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Nonlinear Simulation of Transient Free Surface Flows R. Cointe Institut Frangais du Petrole Rueil-Malma~son, France 1 Abstract The application of the Mixed Eulerian-Lagrangian method to the simulation of transient free surface flows in the vicin- ity of a free surface piercing structure is considered. A par- ticular attention is given to the validation of the numerical procedure. Several applications are studied. Comparisons between the results of the numerical scheme and those of approxi- mate theories and/or experiments are shown. They demon- strate the accuracy and versatility of the simulation that can be used as a "standard" to check the applicability of approximate theories. The main limitation of the method is that it cannot account for viscous effects, in particular in the vicinity of the free surface. Approximate ways to simulate dissipative phenomena associated to breaking would be most useful. 2 Introduction The direct numerical simulation of unsteady two-dimen- sional potential free surface flows using a Mixed Eulerian- Lagrangian method (MEL) has received considerable at- tention since the pioneering work of Longuet-Higgins and Cokelet t224. If many codes exist now that use this method, their suitability for the study of nonlinear fluid-structure interaction problems has only been demonstrated for some particular applications (e.g., water impact t15], simulation of breaking in a tank t12], forced heaving of a cylinder t18], etc...~. Compared to the initial application of the MEL to the study of steep periodic waves (e.g., t22~), several new dif- ficulties appear when a structure is present, especially if it pierces the free surface. The first one is related to the proper description of the flow in the vicinity of intersection points between the body and the free surface. A second difficulty is to be able to control the incident wave train that interacts with the body. The main difficulty, however, is probably that the accu- racy of the simulation is difficult to establish for transient flows in the vicinity of free surface piercing bodies, because of a lack of reference cases. Checking such requirements as conservation of fluid or energy might not be sufficient. Surprisingly enough, the linear solution is not always com- puted and quantitative validations of the numerical proce- dure are almost inexistant, even for weal;ly nonlinear flows. These considerations have partly motivated the present work which associates numerical and analytical studies. A code based on the MEL Sindbad has been de- velopped that has for purpose the simulation of a two- dimensional wave tank using potential flow theory. A par- ticular attention is given to the proper validation of the numerical scheme by comparison of its results to those of experiments and of asymptotic studies. To make this com- parison easier, an option of the code allows the linear prob- lem to be solved. Such an approach appeared necessary in order to gain confidence in the code and eventually extend its range of applicability. A direct simulation of experiments that can be carried out in a wave tank is performed. For this purpose, waves are generated in a rectangular tank by use of a piston- type wavemaker. These waves can then interact with sub- merged or free surface piercing cylinders in forced or free motion. Reflection from the wall opposite to the wave- . . . . . maker is avoided by the use of a damping zone see fig- ure 1 The results of the classical first- and second-order dif- fraction radiation theories can be recovered using the sim- ulation. A good agreement with experimental results is obtained in cases where these classical theories fail. The main limitation of the method is that viscous and turbulent effects cannot be accounted for. This problem is crucial when viscous effects occur in the near vicinity of the free surface, in particular during breaking. This work has been reported elsewhere while in progress (hi, Pi, [8], 9. If we focus here on the results of the simulation, a more detailed description of the numerics and of some of the approximate theories referred to here can be found in t74. 239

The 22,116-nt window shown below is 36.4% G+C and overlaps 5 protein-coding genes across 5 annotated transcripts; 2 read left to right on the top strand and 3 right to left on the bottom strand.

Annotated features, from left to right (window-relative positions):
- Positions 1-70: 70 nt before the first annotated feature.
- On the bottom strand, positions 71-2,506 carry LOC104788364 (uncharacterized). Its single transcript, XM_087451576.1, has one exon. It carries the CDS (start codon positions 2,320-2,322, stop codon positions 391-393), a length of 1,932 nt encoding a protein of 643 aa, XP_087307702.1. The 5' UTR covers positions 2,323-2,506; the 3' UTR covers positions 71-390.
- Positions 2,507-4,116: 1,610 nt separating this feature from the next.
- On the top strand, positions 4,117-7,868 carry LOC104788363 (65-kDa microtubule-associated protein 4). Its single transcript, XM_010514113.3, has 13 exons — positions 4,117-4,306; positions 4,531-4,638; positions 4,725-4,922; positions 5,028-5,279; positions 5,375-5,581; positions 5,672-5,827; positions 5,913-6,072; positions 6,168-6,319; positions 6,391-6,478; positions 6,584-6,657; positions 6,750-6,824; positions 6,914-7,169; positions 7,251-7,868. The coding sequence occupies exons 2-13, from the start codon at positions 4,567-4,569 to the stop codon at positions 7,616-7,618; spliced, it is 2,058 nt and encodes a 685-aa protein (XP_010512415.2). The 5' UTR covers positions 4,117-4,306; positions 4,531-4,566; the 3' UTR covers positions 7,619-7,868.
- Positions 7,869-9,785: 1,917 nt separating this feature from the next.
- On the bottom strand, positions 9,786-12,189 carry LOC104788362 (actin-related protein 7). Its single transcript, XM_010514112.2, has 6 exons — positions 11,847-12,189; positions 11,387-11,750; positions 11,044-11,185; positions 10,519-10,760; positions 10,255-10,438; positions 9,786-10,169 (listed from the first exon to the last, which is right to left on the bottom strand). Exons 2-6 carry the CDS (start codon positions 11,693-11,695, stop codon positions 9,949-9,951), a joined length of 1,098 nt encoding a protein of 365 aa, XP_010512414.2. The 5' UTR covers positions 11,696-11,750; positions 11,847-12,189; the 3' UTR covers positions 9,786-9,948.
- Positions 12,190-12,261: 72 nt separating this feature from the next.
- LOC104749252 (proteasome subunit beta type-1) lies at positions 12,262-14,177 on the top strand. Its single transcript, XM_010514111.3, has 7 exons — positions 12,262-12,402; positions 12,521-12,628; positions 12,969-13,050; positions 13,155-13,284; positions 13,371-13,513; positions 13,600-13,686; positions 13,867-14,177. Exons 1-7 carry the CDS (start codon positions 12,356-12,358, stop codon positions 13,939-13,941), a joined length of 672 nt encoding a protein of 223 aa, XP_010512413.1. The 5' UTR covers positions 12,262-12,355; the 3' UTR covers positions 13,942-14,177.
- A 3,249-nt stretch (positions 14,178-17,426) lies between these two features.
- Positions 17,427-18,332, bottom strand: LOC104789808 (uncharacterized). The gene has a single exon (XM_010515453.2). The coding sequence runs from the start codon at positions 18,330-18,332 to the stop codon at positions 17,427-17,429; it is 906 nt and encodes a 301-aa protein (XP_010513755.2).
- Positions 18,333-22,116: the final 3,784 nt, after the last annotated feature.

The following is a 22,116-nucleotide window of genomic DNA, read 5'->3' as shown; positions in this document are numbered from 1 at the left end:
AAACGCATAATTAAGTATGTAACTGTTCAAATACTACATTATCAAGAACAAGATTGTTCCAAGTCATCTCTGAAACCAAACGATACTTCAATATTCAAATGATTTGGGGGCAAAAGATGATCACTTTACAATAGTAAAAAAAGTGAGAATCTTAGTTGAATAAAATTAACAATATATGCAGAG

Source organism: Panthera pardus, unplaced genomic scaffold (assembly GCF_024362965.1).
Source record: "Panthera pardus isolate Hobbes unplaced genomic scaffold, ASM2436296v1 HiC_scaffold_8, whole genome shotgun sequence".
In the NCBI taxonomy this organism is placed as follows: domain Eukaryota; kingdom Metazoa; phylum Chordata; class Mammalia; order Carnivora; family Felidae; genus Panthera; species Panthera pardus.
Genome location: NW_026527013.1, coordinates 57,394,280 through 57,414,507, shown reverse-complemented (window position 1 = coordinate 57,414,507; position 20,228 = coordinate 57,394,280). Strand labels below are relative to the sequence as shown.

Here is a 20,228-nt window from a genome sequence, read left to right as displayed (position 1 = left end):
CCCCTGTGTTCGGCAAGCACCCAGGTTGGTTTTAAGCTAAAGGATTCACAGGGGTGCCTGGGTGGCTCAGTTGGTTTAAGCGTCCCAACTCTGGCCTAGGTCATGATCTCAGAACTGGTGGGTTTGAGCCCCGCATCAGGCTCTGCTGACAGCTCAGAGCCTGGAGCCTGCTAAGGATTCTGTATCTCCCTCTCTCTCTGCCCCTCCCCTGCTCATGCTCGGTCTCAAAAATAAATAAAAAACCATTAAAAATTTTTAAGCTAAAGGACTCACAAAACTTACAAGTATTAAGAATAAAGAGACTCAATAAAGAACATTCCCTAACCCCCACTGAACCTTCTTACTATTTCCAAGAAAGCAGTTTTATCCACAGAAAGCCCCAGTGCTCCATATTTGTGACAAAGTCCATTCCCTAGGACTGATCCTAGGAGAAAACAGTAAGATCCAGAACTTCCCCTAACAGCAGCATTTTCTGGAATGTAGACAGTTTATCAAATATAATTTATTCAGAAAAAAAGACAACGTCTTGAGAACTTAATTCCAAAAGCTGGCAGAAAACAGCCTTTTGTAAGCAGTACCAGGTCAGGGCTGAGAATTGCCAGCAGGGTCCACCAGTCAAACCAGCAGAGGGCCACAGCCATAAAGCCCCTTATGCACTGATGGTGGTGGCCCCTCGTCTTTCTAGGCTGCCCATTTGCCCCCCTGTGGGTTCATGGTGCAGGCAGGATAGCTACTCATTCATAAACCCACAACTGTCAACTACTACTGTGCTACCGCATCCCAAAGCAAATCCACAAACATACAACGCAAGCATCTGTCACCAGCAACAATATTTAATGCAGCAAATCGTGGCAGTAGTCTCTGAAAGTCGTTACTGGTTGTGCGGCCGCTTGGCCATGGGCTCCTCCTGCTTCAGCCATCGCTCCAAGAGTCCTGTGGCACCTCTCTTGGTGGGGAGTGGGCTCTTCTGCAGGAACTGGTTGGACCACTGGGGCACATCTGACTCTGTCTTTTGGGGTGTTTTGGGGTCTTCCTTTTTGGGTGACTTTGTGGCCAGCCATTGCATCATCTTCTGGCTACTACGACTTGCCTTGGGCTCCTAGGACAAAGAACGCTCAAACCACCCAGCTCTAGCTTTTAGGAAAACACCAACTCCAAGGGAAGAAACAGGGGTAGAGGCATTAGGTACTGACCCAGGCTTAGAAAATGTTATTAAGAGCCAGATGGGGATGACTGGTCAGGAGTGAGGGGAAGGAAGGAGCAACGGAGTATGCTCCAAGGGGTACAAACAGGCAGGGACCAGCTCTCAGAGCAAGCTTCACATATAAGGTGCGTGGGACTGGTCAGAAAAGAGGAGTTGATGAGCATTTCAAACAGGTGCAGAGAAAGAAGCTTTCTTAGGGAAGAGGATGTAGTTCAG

Y ~Dnu~nerico/u~or~a Bank l g-1 o EM 3 Numerical Scheme 3.1 Outline of the Method Since there exists now quite a large number of codes based on the MEL, the numerical method used will only be briefly outlined. The attention will focus in the next sections on the main difficulties that have been encountered and on the methods used to overcome them. The main idea of the numerical procedure is to choose markers initially at the free surface and to follow them in their motion. We use a coordinate system (x, y). The x-axis coincides with the reference position of the free surface and the y-axis is upward vertical - see figure 1 for geometric definitions. The fluid is assumed to be incompressible and the flow irrotational so that the velocity field v is given by: v = V¢, (1) with: A¢' = 0. (2) The computation is performed in a bounded domain. Along rigid boundaries (x ~ En~t)~, the normal velocity in the fluid is equal to the normal velocity of the boundary. We have, therefore, a Neumann boundary condition. Along the free surface, we use Bernoulli equation and the fact that the free surface is a material surface. The corresponding equations are written for a marker x on the free surface (x ~ I`~(t)) and the associated value of the potential, ¢(x). This yields): Do _y _ ~ ~ _ <' ¢2 + ~ ¢2 _ p + cats (3) Do _ ~ ~ ~ 1 ~ ~ `4) where D is used to indicate a material derivative, s and n are vectors tangent and normal to the free surface, respec- tively, and ~ is an arbitrary constant. - ~ For the sake of simplicity, we use units such that the acceleration of gravity, 9, the specific mass of water, p, and the depth of the tank, h, are equal to 1. Piston-type Tested body wave maker Figure 1: Sindbad geometric definitions 240 h-l "Beach" '(absorbing, zone) This constant specifies the tangential motion of the markers: ~ = 1 identifies markers and particles while ~ = 0 yields a zero tangential motion of the markers. This last choice allows a current to be simulated in the tank. For the applications discussed here, we will however always take = 1. We will assume that the pressure is constant along the free surface. It can therefore be included in the function of time city. With an appropriate choice of the velocity potential, this function can be taken equal to zero. At a given instant t, if o and A', are known along the free surface Fatty, then the right-hand sides of (3~-~4) can be evaluated. The fact that ¢> is harmonic in the fluid domain allows the value of ¢'n along I`~(t) to be computed from the values of o along I,~(t) and of ¢>72 along I`ntt). The kinematical constraint /~¢ = 0, associated with the boundary condition on rtn' permits therefore to express the free surface boundary conditions (3~-~4) as an evolution equation for (¢>, x). This evolution equation can be solved numerically using standard time-stepping procedures, such as a fourth-order Runge-Kutta algorithm. The main numerical difficulty is to be able, at each time-step, to solve for the harmonic function ~ knowing ¢, along Lotte and ¢)n along En~t). We use the integral equation: ~ ~ ~ ~ ~r`~+rn ~ ~ ~ ~ Q = .,lr +r An (Q ~ G(P' Q ~ dog, (5) where P is a point on the boundary, G is the Green func- tion, 8~) the angle between two tangents of the boundary at P (equal to ~ for a smooth curve) and s a curvilinear abscissa along I`. Equation (5) is discretized using a stan- dard collocation method. The boundary of the domain is approximated by segments and ~ and ¢>r' are assumed to vary linearly along each segment. This allows an analyti- cal integration of the Green function, its normal derivative and their products by the curvilinear abscissa so that the calculation of the matrix elements is rather simple (and vectorizes well).